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The Pharmaceutical Research and Manufacturers of America released a report Thursday showing a record number of stroke and heart disease medications in clinical trials or awaiting Food and Drug Administration approval, with more than 300 this year, compared to 146 in 2005.
The period from the mid-1990s to early this decade saw a wave of new approvals of drugs for chronic conditions, including cardiovascular disease, as drug makers recognized the market's increased need for them. Over the last few years, however, new drug launches in general have declined in recent years, seriously depressing top-line industry sales growth.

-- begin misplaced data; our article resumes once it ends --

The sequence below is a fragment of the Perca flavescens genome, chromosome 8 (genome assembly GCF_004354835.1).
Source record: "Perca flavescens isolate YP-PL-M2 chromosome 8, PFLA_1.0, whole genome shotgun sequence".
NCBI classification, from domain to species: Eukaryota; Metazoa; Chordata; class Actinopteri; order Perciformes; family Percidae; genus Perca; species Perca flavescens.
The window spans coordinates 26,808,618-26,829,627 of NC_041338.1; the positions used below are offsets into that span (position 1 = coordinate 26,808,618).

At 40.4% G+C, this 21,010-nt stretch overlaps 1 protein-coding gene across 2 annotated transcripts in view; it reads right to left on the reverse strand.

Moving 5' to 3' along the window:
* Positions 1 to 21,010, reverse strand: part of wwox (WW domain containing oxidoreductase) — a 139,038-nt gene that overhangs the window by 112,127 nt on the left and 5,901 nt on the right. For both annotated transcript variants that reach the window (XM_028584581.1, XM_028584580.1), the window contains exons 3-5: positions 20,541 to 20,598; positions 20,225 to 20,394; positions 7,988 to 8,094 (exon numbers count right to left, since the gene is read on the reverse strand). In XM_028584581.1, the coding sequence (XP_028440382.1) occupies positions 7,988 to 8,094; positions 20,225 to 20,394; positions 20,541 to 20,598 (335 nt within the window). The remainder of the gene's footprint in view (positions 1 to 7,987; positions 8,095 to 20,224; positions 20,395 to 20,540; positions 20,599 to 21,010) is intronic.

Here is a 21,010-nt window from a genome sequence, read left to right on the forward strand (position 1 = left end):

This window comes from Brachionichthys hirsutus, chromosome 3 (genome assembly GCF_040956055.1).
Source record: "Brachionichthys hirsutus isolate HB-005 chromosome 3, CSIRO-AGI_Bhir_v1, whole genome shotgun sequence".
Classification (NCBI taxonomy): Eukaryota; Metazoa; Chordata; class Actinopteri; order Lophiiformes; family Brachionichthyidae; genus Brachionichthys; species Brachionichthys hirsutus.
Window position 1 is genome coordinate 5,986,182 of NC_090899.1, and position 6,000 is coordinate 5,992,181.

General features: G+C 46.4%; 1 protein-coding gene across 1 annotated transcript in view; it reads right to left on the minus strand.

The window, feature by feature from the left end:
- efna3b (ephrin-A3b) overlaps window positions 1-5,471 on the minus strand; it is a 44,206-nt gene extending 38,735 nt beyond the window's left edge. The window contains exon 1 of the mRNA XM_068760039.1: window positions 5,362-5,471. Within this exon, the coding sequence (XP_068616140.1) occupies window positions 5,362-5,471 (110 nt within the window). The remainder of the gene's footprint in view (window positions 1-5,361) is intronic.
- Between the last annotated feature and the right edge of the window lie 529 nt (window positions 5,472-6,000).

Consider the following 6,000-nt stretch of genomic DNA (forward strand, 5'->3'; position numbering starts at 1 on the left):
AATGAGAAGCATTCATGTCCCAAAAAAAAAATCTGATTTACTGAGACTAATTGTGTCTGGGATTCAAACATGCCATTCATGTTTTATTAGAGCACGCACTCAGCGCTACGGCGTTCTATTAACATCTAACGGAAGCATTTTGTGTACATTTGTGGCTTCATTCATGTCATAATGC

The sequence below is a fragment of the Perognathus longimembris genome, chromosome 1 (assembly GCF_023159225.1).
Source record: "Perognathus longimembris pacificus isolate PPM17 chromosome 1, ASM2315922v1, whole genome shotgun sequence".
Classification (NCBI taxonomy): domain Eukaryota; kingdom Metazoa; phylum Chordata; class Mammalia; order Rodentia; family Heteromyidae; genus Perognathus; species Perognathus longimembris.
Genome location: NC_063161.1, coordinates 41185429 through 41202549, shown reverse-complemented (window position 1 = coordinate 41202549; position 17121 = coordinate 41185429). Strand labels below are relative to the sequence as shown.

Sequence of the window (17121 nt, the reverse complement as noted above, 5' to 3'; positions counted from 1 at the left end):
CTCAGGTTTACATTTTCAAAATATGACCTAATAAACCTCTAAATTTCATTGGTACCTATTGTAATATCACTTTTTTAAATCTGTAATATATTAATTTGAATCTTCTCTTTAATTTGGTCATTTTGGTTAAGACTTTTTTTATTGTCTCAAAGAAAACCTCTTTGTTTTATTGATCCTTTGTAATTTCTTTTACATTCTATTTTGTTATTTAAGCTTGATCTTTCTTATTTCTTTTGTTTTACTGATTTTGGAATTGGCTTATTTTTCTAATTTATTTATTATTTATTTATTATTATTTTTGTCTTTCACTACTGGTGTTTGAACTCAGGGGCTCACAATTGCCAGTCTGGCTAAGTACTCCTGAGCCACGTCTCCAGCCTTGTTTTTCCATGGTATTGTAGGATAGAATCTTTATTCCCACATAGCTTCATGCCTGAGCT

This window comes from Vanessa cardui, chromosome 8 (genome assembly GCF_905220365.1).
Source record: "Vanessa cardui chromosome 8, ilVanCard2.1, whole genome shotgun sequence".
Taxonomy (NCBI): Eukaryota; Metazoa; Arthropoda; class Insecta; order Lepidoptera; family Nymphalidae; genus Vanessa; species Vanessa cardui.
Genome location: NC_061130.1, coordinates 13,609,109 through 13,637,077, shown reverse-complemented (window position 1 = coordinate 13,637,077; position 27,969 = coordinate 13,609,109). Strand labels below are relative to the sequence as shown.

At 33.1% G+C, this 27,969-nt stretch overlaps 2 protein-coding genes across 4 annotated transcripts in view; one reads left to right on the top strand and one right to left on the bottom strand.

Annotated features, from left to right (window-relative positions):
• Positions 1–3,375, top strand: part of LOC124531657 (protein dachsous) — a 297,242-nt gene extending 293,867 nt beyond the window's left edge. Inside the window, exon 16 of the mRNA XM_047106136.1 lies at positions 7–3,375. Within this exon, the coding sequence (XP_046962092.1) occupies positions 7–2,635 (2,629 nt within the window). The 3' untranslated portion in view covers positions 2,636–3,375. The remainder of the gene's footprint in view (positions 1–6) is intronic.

The news is also good news for the generic industry as well, since the drop off in new blockbuster drug introductions in recent years has led to what many have described as the "patent cliff" period, where the number of big-branded drugs that come off patent, opening up the doors to new generic competition, is expected to shrink dramatically in the coming years.
According to IMS Health data, $131 billion worth of drugs for various conditions will lose patent protection in 2016, followed by a long period of decline.
PhRMA's report indicates that a new wave of blockbuster drugs could be on the horizon, creating new top-line growth opportunities for retail pharmacy.
It could also indicate a future surge in the generic drug industry as new drugs entering the market come off patent.
It is also an important signal to OTC and CPG companies that heart health remains very fertile ground for new item introductions, given the health profile of America.